April 4, 2013
Students in Lafayette, from elementary school to high school, are helping with two big community events this month.
On Friday, community members will pay tribute to the legacy of civil rights leader Cesar Chavez during the ninth annual "Seeds of Justice" march and rally. The event is planned by the Lafayette Youth Advisory Committee, Latino Advisory Board and the University of Colorado's Public Achievement program.
Elaina Verveer, an instructor and public achievement director at CU, said the students organizing the events are committed to ensuring that young people know about Chavez.
"They recognize that it's important that their peers have an understanding of civil rights leaders, particularly in a diverse community like Lafayette," she said.
The march begins at 4 p.m. at Pioneer Bilingual Elementary School, on the northeast corner of Baseline and Public roads. The march will proceed south on Public Road before veering east of South Boulder Road to LaMont Does Park. Immediately following the march will be a rally, planned for 4:30 p.m. at LaMont Does Park, and a carnival.
Balkarn Shahi, a senior at Centaurus High and a Lafayette Youth Advisory Committee member, said he was impressed that Chavez dedicated his life to his cause.
"He took it onto himself; he stepped up and said, 'I'll do it,'" he said. "It's important to celebrate what these heroes in our history achieved."
The rally will include student speakers and performances by musicians and spoken-word artists. To begin the rally, students from the Lafayette elementary schools are planning a "flash mob" dance to "Dynamite."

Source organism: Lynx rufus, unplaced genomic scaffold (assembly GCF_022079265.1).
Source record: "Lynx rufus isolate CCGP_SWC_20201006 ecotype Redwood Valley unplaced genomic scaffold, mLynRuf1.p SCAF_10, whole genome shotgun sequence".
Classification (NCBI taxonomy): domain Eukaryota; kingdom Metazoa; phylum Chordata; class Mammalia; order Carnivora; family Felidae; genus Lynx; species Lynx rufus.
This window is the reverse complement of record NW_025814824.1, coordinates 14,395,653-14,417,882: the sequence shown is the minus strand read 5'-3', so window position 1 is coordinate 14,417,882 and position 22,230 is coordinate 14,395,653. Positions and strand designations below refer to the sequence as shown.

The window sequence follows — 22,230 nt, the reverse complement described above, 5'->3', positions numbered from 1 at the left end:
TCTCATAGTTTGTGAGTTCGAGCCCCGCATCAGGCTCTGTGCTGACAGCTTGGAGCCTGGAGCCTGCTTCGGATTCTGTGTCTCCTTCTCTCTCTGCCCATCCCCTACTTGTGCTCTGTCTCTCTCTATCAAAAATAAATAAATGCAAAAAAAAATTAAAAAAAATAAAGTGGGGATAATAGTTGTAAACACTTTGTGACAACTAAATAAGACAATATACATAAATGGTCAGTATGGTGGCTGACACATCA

"People should come to watch us because we practiced a lot and a lot," said Pioneer third-grader Elyan Calderon.
Pioneer fourth-grader Gabriela Reyna added that it's important for the community to learn about Chavez.
"He changed a lot of things in the United States," she said. "We want people to remember him."
The carnival is organized by Centaurus High School freshmen in the Public Achievement program. Along with providing fun activities and building community, they plan to advocate for comprehensive immigration reform.
"The students do recognize that Cesar Chavez didn't specifically focus on immigration," Verveer said. "But they believe that there's so much to learn from him on grass-roots community organizing."
The next community event that Lafayette students are organizing is Lafayette's 11th annual "SeLebration" on April 27.
Project YES is hosting the service learning day in conjunction with Global Youth Services Day. Volunteers will help with local projects, including garden cleanup and large-scale mural painting. The theme of this year's event is "serving locally and giving globally," with the arts as the focus.
One of the projects will be sprucing up Kids' Park Lafayette. A group of freshmen at Centaurus are working with students with disabilities at the school to create new signage for the park. The students also are planning interactive activities, a march after the project is complete and an information fair on disability services.
Along with the local focus, Project YES will collect school supplies for a school in Accra, Ghana.